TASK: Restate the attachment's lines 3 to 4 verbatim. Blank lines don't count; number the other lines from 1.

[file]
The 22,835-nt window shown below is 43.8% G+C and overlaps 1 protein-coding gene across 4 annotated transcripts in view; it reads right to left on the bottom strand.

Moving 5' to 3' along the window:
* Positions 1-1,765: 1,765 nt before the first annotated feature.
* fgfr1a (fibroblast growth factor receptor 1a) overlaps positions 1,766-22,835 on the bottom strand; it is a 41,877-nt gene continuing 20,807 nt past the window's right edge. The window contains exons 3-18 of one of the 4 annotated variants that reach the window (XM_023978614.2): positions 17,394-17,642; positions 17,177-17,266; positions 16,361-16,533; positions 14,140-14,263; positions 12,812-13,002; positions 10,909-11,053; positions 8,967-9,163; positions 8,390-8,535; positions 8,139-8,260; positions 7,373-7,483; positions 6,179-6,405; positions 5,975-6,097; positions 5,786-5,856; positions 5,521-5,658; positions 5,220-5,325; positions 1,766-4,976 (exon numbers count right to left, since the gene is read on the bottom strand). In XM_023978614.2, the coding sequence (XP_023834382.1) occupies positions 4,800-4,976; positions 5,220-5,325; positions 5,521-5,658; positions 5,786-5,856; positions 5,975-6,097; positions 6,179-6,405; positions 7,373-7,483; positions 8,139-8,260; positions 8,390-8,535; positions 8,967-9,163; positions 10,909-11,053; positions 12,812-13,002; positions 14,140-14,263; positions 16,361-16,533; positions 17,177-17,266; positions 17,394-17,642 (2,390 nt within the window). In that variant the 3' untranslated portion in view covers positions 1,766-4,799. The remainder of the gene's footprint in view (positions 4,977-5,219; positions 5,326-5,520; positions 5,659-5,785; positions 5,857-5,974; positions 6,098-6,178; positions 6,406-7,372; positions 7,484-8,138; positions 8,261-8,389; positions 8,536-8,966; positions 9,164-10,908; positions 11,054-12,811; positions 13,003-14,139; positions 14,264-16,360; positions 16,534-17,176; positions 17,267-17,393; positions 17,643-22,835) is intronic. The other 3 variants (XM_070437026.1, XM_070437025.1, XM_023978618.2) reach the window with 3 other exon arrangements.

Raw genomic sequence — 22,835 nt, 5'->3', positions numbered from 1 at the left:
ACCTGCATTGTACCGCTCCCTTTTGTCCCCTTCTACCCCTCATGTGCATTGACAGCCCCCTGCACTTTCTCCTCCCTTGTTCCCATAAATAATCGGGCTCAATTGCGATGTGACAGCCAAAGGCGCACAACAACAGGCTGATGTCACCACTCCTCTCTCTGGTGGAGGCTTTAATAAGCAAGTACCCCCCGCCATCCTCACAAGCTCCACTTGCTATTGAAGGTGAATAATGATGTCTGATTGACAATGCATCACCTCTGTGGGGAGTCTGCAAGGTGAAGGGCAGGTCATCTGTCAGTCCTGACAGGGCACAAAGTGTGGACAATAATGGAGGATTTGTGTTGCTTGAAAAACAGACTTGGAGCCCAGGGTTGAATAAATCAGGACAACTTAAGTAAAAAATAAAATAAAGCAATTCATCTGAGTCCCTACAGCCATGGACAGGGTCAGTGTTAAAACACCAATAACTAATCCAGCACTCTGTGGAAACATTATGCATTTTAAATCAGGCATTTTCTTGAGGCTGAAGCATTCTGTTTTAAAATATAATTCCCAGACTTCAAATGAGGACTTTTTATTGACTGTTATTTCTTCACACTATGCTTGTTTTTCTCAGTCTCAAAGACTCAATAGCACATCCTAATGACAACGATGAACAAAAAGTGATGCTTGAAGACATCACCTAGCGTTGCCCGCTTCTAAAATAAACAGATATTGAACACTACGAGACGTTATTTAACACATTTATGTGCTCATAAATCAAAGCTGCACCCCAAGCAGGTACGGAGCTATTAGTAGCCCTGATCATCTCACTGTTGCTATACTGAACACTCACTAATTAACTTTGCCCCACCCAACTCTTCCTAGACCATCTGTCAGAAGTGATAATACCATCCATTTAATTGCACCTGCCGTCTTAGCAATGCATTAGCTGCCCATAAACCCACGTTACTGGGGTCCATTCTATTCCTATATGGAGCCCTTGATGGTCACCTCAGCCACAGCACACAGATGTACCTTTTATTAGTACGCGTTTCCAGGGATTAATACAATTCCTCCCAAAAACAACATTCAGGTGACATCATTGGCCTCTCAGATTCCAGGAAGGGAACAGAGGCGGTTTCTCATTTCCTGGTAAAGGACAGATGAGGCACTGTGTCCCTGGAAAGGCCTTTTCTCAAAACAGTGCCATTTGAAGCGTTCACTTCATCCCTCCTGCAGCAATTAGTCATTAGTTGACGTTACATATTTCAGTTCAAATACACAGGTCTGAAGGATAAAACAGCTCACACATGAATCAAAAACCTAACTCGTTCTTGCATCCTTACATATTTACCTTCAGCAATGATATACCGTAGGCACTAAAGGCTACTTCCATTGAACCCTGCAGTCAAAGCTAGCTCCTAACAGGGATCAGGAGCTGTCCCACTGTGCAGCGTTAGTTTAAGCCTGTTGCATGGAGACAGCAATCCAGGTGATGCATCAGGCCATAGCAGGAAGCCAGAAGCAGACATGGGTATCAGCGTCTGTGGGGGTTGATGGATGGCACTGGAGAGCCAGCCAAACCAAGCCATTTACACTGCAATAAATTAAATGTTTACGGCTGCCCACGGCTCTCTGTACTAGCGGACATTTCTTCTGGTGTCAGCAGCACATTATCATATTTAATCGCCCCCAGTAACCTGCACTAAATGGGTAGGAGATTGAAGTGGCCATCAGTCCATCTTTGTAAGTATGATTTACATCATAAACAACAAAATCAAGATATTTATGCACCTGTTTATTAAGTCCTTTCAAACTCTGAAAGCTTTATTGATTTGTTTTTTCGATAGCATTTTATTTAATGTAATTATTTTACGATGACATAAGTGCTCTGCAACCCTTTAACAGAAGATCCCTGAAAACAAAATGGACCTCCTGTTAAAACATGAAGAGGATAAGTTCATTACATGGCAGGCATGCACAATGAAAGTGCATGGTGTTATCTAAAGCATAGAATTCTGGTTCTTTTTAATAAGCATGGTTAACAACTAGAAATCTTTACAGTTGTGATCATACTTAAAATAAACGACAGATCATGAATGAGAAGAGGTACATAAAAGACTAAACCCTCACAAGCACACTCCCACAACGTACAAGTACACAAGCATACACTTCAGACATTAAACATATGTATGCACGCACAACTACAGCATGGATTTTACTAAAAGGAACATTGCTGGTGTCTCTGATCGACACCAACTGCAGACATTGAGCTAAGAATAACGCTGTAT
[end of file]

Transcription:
* Positions 1-1,765: 1,765 nt before the first annotated feature.
* fgfr1a (fibroblast growth factor receptor 1a) overlaps positions 1,766-22,835 on the bottom strand; it is a 41,877-nt gene continuing 20,807 nt past the window's right edge. The window contains exons 3-18 of one of the 4 annotated variants that reach the window (XM_023978614.2): positions 17,394-17,642; positions 17,177-17,266; positions 16,361-16,533; positions 14,140-14,263; positions 12,812-13,002; positions 10,909-11,053; positions 8,967-9,163; positions 8,390-8,535; positions 8,139-8,260; positions 7,373-7,483; positions 6,179-6,405; positions 5,975-6,097; positions 5,786-5,856; positions 5,521-5,658; positions 5,220-5,325; positions 1,766-4,976 (exon numbers count right to left, since the gene is read on the bottom strand). In XM_023978614.2, the coding sequence (XP_023834382.1) occupies positions 4,800-4,976; positions 5,220-5,325; positions 5,521-5,658; positions 5,786-5,856; positions 5,975-6,097; positions 6,179-6,405; positions 7,373-7,483; positions 8,139-8,260; positions 8,390-8,535; positions 8,967-9,163; positions 10,909-11,053; positions 12,812-13,002; positions 14,140-14,263; positions 16,361-16,533; positions 17,177-17,266; positions 17,394-17,642 (2,390 nt within the window). In that variant the 3' untranslated portion in view covers positions 1,766-4,799. The remainder of the gene's footprint in view (positions 4,977-5,219; positions 5,326-5,520; positions 5,659-5,785; positions 5,857-5,974; positions 6,098-6,178; positions 6,406-7,372; positions 7,484-8,138; positions 8,261-8,389; positions 8,536-8,966; positions 9,164-10,908; positions 11,054-12,811; positions 13,003-14,139; positions 14,264-16,360; positions 16,534-17,176; positions 17,267-17,393; positions 17,643-22,835) is intronic. The other 3 variants (XM_070437026.1, XM_070437025.1, XM_023978618.2) reach the window with 3 other exon arrangements.